Dr Zafrullah Damanik1, Dr. FENGKY FLORANTE ADJI1, Dr. Nina Yulianti1, Dr. Laura Graham2, Ms Amanda Sinclair3, Dr. Samantha Groover3
1Cimtrop, University Of Palangka Raya, Palangka Raya, Indonesia, 2Borneo Orangutan Survival Foundation, Palangka Raya, Indonesia, 3RMIT University, Melbourne, Australia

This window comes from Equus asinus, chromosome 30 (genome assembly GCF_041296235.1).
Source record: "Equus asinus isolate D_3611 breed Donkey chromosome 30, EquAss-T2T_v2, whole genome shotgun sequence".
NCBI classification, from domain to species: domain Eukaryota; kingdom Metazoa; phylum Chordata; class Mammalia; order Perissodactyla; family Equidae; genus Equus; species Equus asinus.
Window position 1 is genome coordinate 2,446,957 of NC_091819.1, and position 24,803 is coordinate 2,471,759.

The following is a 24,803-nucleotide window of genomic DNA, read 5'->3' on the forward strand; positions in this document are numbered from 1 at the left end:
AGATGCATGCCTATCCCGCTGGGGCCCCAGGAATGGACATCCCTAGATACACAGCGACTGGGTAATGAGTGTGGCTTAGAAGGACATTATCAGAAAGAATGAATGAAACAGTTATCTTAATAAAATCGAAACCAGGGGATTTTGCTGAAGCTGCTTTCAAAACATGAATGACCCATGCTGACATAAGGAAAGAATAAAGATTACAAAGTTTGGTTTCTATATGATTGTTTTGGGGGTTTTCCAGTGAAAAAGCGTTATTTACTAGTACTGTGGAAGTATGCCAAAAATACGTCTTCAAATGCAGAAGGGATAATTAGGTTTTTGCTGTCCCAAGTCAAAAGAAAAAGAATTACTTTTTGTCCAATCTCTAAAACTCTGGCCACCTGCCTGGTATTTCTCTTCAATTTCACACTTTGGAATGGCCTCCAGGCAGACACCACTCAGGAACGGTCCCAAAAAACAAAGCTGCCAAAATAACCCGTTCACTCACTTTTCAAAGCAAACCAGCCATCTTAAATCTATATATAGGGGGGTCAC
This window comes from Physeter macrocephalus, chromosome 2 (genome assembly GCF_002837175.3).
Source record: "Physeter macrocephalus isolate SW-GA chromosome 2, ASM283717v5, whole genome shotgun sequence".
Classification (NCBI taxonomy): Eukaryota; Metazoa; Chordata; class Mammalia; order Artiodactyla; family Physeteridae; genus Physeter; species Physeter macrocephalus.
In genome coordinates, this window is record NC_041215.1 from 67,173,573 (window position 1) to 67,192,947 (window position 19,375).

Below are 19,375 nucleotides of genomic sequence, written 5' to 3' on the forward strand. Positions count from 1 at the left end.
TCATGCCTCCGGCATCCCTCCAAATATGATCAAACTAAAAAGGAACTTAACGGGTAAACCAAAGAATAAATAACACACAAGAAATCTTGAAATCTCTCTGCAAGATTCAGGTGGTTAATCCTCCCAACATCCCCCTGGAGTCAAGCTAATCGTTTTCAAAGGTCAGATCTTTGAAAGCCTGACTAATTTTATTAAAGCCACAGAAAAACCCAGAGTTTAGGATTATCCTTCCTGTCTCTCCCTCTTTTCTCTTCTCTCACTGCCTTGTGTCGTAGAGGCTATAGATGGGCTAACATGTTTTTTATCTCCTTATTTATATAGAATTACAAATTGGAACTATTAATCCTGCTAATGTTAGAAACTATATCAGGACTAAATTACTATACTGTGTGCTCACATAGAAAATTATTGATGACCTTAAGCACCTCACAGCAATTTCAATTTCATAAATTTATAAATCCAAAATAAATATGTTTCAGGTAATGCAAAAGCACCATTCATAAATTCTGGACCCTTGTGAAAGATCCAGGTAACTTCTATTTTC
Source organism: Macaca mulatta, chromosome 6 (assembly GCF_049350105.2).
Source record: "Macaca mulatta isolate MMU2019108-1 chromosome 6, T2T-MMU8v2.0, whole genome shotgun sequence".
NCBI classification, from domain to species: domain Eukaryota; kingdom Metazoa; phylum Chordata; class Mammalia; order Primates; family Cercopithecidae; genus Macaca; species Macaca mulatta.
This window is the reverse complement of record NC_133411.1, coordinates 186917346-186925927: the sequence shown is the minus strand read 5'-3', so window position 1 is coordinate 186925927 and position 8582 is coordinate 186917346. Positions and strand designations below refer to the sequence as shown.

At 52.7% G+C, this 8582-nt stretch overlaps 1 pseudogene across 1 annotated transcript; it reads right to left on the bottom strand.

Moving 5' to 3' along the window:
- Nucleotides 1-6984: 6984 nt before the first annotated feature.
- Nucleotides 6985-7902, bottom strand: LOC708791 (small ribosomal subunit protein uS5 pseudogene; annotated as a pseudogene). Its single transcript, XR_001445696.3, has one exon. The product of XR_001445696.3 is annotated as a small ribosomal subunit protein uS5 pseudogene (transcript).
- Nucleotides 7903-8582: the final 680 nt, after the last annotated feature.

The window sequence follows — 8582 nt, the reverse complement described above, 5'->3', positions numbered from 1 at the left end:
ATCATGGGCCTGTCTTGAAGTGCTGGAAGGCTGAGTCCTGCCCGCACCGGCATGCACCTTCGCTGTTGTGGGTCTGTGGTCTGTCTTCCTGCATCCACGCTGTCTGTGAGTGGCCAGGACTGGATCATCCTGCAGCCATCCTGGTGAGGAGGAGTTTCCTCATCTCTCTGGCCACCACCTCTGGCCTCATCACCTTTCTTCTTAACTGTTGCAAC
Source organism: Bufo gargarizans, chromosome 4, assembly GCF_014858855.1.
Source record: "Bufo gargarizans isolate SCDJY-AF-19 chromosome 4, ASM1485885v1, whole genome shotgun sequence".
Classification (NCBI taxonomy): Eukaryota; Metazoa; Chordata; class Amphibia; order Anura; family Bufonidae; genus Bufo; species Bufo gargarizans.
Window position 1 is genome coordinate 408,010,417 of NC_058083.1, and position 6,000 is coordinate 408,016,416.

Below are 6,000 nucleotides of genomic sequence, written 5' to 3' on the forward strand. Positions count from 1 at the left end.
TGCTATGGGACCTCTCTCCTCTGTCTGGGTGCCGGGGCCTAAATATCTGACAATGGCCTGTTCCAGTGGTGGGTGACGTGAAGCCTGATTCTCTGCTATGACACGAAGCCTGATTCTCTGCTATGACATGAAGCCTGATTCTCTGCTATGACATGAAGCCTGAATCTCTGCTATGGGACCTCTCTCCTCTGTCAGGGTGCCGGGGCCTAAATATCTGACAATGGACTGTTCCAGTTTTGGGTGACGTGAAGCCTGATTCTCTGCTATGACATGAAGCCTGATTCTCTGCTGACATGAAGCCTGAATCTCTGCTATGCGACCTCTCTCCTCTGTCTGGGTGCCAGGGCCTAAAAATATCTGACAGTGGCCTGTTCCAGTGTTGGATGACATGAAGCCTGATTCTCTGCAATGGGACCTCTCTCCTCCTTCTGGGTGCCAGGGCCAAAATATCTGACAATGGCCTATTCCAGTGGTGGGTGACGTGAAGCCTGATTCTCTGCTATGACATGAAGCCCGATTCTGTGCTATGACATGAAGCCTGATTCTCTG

The over drainage due big canals, deforestation and land use change in Kalimantan peatland when Mega Rice Project (MRP) starts caused environmental problems, especially fires and decreased quality of peat soils. The increase of hydrophobicity or irreversible drying is one indicator of the decline in the quality of peat soils. It’s found in degraded and burned peatlands. This study aims to study the effect of land use change on FTIR spectra and its relation to the hydrophobicity of peat soil. Surface soil samples of peat soil were taken from the Mentangai Central Kalimantan region (Block A Ex-MRP Project) with different land uses (secondary forest, burnt, oil palm, and revegetation area), to determine C-organic contents, FTIR spectra and hydrophobicity. The results showed that there were differences in percent of C-aliphatic area and hydrophobicity index between each land use. The parameters of the hydrophobicity index can be used to evaluate the quality of peat soil in relation to land use changes.